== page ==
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Kovalchuk Retires To Spend More Time With Russia

Suck it, New Jersey.

Suck it, New Jersey.

Today Ilya Kovalchuck, the New Jersey Devils‘ $100 million dollar man, stunned the sports world by announcing his retirement from the NHL at the age of 30. The decision puts an end to his, largely overrated, 11-year career in the league and leaves a lot of money on the table too.

The front-loaded deal would have paid Kovalchuck over $11 million a year through the 2016-17 season, $10 million for 2017-18, $7 million for 2018-19, and from there would have decreased substantially through 2024-25. Now that it’s all written out, can you really blame the guy for not wanting to be stuck in Newark for the next 13 years?

Seriously, they don’t even let you off the bus to New York in Newark for a bathroom break unless it’s specifically designated as your final destination. Given that he had a place with a cheaper cost of living to retire to, it’s less stunning that Kovalchuck peaced out on the rest that deal.

The announcement comes just three seasons after he signed a 15-year, $100 million contract in 2010. Which means Kovalchuck is walking away from approximately $77 million and, according to statements made by Devils president and GM Lou Lamoriello, has planning to do so for some time now.

Lamoriella didn’t disguise his disdain for the decision reached by Kovalchuck, and he was quick to point out that there was nothing positive for the club to take away from this. He quickly descended into “Back in MY day…” rhetoric when asked if decision came as a surprise, stating: “I am never surprised by anything that happens in this game today.”

Lamoriella added: “Remember, this wasn’t a decision by the New Jersey Devils.”

Not that it was a point that needed clarification. In his official statement, Kovalchuck was quite clear about the fact that he had been considering retirement for months—it stemmed from the extra long offseason he spent in Russia, courtesy of the NHL lockout that cut the 2012-13 season in half.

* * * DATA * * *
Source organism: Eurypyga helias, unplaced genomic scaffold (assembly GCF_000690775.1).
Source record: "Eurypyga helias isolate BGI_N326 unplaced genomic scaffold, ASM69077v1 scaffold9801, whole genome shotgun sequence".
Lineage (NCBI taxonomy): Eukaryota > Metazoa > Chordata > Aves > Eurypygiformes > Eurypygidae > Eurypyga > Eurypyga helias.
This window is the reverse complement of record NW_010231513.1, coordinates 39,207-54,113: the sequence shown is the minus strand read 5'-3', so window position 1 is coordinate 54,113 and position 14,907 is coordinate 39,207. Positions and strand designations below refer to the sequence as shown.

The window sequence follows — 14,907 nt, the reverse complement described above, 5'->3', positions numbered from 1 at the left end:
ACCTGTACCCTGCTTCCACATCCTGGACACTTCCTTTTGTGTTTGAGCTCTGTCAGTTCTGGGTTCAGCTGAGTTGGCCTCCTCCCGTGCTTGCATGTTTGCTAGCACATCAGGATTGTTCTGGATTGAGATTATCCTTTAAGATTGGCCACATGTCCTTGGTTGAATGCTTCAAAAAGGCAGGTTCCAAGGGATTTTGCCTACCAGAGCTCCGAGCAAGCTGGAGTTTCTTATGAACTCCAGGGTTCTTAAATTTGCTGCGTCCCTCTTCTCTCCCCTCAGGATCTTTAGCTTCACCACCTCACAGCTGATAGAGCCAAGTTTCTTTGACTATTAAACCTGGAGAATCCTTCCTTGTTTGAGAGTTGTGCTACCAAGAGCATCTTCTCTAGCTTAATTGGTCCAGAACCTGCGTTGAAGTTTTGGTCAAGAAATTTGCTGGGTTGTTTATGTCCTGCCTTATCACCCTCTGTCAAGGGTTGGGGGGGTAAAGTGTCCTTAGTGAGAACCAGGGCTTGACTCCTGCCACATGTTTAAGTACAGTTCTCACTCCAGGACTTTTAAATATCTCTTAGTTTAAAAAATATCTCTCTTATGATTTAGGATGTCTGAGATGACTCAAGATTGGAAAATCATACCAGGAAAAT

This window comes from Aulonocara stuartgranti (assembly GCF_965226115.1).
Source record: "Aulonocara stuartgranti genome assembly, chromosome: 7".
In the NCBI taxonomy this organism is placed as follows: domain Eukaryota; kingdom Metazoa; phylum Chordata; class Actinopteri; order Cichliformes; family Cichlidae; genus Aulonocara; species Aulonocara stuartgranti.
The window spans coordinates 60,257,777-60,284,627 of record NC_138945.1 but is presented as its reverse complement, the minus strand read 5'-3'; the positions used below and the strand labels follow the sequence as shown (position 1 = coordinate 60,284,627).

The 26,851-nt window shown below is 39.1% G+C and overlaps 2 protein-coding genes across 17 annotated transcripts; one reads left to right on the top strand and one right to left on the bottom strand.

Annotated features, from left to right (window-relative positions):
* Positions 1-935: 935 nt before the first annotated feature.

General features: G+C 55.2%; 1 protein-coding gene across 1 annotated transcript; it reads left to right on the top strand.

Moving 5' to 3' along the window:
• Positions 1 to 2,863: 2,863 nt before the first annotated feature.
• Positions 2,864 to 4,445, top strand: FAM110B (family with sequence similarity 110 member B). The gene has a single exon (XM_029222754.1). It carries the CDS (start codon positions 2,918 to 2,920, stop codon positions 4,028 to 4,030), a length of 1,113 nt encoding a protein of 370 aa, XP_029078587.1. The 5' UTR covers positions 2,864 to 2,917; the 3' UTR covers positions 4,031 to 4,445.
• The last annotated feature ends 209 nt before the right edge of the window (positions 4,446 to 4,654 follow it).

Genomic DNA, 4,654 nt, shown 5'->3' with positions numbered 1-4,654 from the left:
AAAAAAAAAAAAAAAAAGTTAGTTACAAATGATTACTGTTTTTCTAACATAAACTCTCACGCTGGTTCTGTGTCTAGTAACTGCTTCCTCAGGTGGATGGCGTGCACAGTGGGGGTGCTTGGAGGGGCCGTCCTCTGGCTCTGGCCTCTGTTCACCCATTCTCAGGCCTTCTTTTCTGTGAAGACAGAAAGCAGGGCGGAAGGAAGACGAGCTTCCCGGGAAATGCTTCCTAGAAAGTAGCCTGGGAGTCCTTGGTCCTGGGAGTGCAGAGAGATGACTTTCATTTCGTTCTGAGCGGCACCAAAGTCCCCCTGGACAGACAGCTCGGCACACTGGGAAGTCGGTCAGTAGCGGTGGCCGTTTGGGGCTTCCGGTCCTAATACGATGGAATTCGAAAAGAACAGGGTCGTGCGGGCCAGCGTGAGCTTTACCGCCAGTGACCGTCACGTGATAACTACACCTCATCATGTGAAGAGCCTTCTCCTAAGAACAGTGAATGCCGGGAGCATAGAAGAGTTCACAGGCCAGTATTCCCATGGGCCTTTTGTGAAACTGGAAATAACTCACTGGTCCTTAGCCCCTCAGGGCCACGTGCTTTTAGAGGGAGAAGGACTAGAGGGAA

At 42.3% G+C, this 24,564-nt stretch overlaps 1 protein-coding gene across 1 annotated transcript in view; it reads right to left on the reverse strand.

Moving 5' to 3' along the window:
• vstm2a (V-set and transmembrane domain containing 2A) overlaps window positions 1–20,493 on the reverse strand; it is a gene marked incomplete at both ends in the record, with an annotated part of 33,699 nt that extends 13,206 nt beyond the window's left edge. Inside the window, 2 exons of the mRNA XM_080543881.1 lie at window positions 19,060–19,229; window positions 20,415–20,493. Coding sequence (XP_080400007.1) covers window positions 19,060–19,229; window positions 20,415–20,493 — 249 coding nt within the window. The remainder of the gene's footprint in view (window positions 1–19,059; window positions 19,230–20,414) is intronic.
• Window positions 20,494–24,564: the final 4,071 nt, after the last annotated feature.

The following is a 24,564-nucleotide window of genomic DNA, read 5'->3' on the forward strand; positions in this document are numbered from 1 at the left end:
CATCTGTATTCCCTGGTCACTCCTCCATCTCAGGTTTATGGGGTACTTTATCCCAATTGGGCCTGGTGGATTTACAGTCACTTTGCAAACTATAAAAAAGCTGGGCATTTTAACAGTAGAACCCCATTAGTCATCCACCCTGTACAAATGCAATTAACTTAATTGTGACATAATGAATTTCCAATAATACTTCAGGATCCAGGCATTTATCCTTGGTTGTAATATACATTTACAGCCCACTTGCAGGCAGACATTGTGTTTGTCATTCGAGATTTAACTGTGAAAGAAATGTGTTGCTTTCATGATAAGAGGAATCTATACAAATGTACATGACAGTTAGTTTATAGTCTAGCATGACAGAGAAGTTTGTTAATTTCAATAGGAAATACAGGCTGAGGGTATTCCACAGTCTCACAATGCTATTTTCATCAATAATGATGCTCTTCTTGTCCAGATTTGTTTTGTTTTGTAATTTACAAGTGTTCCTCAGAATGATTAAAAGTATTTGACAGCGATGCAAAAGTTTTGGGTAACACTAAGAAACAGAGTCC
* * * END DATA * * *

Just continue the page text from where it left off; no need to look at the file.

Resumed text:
Ah yes, the infamous lockout! It’s truly the gift that keeps on giving. How nice for hockey fans that they get to go through it every few years like clockwork. But I digress…

Kovalchuck said it was a difficult conclusion for him to reach, because of the “respect” he has for the organization, but maintained it was the right one for his family. Now they’ll all return to Russia and it’s expected that Kovalchuck will play for the KHL team SKA St. Petersburg, which is where he played during the lockout.

His return to Mother Russia is very conveniently timed with the upcoming 2014 Winter Olympics in Sochi. So that means Kovalchuck doesn’t have to worry about whether or not NHL will let their players participate in the first Olympics hosted by Russia since the 1980 games in Moscow.

Although, it’s unlikely the games were the primary motivation for the move by Kovalchuck. In January 2013 Washington Capitals superstar Alex Ovechkin declared that he would be participating in the Sochi Olympics regardless of what the NHL had to say about it—with the blessing of owner Ted Leonsis.

The abrupt announcement leaves the Devils in a lurch for the upcoming season (and beyond) and leaves some questions unanswered. Questions like…will they try to recover the first-round draft pick they forfeited by penning a contract for Kovalchuck that circumvented the league’s salary cap?

Something tells me they will.

Frankly though, despite what their GM had to say, this isn’t the worst news ever for the Devils. Yes it’s going to hurt them for the next year or two in terms of on-ice productivity, but Kovalchuck has given them lemons here—they won’t go to waste if lemonade can be made.

The only players in the NHL that are signed to a deal anywhere in the realm of Kovalchuck’s are his comrade Ovechkin and Pittsburgh Penguins center Sidney Crosby. Ovechkin is making more per season than Crosby, but Crosby is locked up longer than Ovi.

What’s insane is that both would’ve made less than Kovalchuck through the 2017-18 season. Ovechkin will make more over the life of a shorter contract and Crosby’s is flat-out not as good.

Kovalchuck is flat-out not as good…on the ice. He shouldn’t even be mentioned in the same breath as those two guys—the differential in talent is that substantial. The Devils seriously overpaid for his services and they should be relieved that they aren’t on the hook for that $77 million.

It may seem bleak at the moment, but it’s always darkest before the dawn—right? Sure that’s cliché! It also happens to be true. The fact of the matter here is that Kovalchuck handed them an easy out and the Devils really dodged a bullet.

It may take awhile for fans, and the organization itself, to see things that way, and that’s only natural. They have to wade through the vast waters of bitterness and resentment before they get to the calmer waters of understanding and acceptance.

Don’t worry though Devils fans, you’ll get there…you’ll get there.

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